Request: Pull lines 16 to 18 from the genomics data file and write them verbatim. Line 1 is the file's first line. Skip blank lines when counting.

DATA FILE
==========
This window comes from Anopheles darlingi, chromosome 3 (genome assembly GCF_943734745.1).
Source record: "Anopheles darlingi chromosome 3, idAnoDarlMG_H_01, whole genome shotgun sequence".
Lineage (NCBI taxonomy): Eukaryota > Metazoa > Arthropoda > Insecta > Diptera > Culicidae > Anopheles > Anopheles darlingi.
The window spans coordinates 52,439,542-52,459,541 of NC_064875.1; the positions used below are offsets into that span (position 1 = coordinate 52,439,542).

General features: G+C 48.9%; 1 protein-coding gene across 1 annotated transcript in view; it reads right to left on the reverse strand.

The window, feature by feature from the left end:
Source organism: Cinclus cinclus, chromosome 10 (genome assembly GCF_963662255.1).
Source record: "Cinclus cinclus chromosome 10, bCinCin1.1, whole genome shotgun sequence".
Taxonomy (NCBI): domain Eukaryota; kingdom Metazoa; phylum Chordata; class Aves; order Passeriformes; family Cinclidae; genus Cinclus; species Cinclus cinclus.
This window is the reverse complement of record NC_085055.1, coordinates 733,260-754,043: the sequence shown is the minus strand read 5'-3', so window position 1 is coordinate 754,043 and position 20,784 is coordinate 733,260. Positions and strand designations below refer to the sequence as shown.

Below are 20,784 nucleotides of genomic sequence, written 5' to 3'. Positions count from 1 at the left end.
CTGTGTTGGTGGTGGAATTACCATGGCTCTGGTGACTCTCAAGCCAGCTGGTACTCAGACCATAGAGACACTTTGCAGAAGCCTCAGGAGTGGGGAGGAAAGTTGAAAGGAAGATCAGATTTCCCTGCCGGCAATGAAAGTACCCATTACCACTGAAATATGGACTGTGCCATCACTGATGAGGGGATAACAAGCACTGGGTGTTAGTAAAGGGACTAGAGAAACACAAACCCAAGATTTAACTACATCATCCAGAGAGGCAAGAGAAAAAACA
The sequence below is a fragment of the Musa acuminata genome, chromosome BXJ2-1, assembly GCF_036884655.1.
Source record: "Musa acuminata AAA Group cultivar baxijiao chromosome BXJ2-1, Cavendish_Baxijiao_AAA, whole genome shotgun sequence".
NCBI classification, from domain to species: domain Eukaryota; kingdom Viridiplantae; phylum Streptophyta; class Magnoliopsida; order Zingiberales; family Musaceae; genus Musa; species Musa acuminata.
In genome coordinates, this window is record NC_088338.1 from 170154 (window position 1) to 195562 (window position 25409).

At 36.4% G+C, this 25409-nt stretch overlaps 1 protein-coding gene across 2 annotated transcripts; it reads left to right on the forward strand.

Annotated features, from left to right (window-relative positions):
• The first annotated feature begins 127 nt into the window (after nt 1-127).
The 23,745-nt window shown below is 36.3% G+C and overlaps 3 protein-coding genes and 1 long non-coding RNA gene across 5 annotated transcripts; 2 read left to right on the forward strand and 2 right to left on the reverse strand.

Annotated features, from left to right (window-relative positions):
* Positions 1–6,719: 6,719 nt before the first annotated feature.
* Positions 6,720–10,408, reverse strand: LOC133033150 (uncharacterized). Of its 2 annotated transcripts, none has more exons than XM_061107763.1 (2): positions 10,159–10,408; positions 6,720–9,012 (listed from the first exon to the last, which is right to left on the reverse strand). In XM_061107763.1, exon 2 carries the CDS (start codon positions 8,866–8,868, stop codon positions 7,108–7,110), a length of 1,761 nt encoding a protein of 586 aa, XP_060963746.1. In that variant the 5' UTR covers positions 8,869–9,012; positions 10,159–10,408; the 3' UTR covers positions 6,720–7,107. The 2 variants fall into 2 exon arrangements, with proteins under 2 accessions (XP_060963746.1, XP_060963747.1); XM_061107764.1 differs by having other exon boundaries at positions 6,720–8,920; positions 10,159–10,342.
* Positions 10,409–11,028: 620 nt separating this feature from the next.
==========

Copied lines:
In genome coordinates, this window is record NC_088338.1 from 170154 (window position 1) to 195562 (window position 25409).

At 36.4% G+C, this 25409-nt stretch overlaps 1 protein-coding gene across 2 annotated transcripts; it reads left to right on the forward strand.

Annotated features, from left to right (window-relative positions):